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Social uses of personal health information within PatientsLikeMe, an online patient community: what can happen when patients have access to one another's data.

Frost JH, Massagli MP - J. Med. Internet Res. (2008)

Bottom Line: Members referenced data to locate others with particular experiences to answer specific health-related questions, to proffer personally acquired disease-management knowledge to those most likely to benefit from it, and to foster and solidify relationships based on shared concerns.This project suggests how patients who choose to explicitly share health data within a community may benefit from the process, helping them engage in dialogues that may inform disease self-management.We recommend that future designs make each patient's health information as clear as possible, automate matching of people with similar conditions and using similar treatments, and integrate data into online platforms for health conversations.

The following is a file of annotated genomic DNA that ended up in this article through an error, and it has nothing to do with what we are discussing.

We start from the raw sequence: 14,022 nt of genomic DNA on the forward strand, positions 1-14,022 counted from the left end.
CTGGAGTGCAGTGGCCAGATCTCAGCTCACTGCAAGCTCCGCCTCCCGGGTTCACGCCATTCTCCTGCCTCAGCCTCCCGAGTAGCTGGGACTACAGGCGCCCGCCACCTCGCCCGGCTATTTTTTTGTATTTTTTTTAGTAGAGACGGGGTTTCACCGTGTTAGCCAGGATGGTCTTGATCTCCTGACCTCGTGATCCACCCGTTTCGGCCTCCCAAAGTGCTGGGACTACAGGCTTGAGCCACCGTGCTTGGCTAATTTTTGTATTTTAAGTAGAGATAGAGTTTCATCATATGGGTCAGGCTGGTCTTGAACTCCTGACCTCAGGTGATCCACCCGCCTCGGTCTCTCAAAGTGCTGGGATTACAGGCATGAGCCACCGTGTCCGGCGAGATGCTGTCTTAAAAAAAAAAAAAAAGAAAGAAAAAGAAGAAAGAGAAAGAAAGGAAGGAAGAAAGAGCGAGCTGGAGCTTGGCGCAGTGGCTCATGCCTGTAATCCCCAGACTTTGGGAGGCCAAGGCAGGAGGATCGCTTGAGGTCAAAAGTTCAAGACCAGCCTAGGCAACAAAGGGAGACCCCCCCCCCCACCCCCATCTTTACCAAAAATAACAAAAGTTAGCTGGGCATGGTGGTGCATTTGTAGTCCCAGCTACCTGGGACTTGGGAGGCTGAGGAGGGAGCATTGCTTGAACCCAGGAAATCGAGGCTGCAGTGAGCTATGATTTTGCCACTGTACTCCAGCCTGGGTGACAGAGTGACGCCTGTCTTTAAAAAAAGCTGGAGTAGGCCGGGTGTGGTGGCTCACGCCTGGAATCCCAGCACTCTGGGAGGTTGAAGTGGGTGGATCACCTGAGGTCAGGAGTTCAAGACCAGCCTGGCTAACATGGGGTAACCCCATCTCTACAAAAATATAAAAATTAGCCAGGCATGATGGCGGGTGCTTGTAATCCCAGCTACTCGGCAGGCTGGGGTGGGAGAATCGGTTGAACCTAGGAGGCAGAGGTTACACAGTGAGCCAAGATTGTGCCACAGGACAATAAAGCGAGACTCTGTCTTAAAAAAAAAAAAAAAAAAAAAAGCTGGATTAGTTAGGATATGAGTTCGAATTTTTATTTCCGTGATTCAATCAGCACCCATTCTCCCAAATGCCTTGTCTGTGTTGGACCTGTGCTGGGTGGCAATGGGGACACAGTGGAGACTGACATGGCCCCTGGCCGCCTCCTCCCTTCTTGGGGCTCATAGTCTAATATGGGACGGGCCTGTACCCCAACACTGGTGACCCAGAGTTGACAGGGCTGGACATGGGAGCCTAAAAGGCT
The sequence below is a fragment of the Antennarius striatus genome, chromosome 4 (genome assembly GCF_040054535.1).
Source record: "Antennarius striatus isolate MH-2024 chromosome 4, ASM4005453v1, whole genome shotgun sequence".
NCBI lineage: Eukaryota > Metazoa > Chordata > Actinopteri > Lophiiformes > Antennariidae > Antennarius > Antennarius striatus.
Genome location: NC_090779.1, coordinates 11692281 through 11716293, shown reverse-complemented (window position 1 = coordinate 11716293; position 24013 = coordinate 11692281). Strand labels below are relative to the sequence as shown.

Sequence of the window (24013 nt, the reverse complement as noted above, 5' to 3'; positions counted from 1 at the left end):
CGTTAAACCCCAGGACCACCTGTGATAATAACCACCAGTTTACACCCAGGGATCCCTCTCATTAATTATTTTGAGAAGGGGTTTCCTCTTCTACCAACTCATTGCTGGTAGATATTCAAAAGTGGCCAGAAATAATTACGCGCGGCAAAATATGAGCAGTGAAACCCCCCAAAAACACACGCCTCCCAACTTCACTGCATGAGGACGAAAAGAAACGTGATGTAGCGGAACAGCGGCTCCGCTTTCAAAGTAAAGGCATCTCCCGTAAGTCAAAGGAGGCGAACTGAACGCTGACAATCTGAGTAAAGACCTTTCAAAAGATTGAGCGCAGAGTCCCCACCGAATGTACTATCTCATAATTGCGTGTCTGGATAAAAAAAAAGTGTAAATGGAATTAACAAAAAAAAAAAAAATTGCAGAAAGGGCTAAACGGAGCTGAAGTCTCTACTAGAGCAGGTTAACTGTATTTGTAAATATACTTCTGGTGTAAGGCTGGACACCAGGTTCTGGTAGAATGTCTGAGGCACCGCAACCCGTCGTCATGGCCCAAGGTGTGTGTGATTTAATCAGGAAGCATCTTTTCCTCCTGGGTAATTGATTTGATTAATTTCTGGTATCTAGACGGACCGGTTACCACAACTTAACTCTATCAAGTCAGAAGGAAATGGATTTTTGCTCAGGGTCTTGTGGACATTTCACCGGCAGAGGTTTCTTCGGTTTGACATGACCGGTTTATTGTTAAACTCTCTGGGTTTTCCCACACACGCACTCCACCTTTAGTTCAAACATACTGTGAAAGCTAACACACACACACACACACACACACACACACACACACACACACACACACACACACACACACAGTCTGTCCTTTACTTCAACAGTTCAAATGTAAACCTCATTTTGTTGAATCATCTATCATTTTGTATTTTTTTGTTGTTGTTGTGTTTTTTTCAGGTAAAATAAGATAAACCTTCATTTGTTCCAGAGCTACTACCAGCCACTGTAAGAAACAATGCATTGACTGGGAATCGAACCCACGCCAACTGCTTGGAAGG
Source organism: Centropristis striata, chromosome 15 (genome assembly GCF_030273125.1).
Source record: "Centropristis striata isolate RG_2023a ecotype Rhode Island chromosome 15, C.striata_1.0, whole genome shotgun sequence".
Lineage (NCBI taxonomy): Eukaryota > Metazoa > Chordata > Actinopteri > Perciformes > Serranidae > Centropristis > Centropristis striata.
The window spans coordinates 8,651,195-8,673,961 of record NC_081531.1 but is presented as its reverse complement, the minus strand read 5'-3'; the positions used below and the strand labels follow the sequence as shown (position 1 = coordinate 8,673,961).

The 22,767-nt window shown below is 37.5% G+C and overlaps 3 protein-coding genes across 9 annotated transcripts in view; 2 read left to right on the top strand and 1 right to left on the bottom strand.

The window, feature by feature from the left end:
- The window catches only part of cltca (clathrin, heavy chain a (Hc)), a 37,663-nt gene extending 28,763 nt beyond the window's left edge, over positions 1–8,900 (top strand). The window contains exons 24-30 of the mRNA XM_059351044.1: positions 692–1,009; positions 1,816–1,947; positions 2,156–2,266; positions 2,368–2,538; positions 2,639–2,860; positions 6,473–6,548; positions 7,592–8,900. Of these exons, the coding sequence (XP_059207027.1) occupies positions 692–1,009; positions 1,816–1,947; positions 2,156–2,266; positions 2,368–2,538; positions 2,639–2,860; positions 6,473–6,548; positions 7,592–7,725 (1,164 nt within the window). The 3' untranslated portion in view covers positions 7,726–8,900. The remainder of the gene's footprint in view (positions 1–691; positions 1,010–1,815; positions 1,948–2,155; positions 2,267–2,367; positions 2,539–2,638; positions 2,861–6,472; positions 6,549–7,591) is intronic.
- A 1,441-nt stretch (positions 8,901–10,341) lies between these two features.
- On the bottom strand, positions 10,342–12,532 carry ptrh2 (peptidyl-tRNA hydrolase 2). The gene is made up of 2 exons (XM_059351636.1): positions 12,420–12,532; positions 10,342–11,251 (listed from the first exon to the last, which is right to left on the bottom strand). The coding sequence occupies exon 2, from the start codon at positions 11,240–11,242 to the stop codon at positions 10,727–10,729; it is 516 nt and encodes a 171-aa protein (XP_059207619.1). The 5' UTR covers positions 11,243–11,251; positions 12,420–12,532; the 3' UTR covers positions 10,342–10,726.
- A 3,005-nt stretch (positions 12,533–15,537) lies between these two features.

View Article: PubMed Central - HTML - PubMed

Affiliation: PatientsLikeMe Inc, 222 Third Street, Suite 0234, Cambridge, MA 02142, USA. jfrost@patientslikeme.com

ABSTRACT

Background: This project investigates the ways in which patients respond to the shared use of what is often considered private information: personal health data. There is a growing demand for patient access to personal health records. The predominant model for this record is a repository of all clinically relevant health information kept securely and viewed privately by patients and their health care providers. While this type of record does seem to have beneficial effects for the patient-physician relationship, the complexity and novelty of these data coupled with the lack of research in this area means the utility of personal health information for the primary stakeholders-the patients-is not well documented or understood.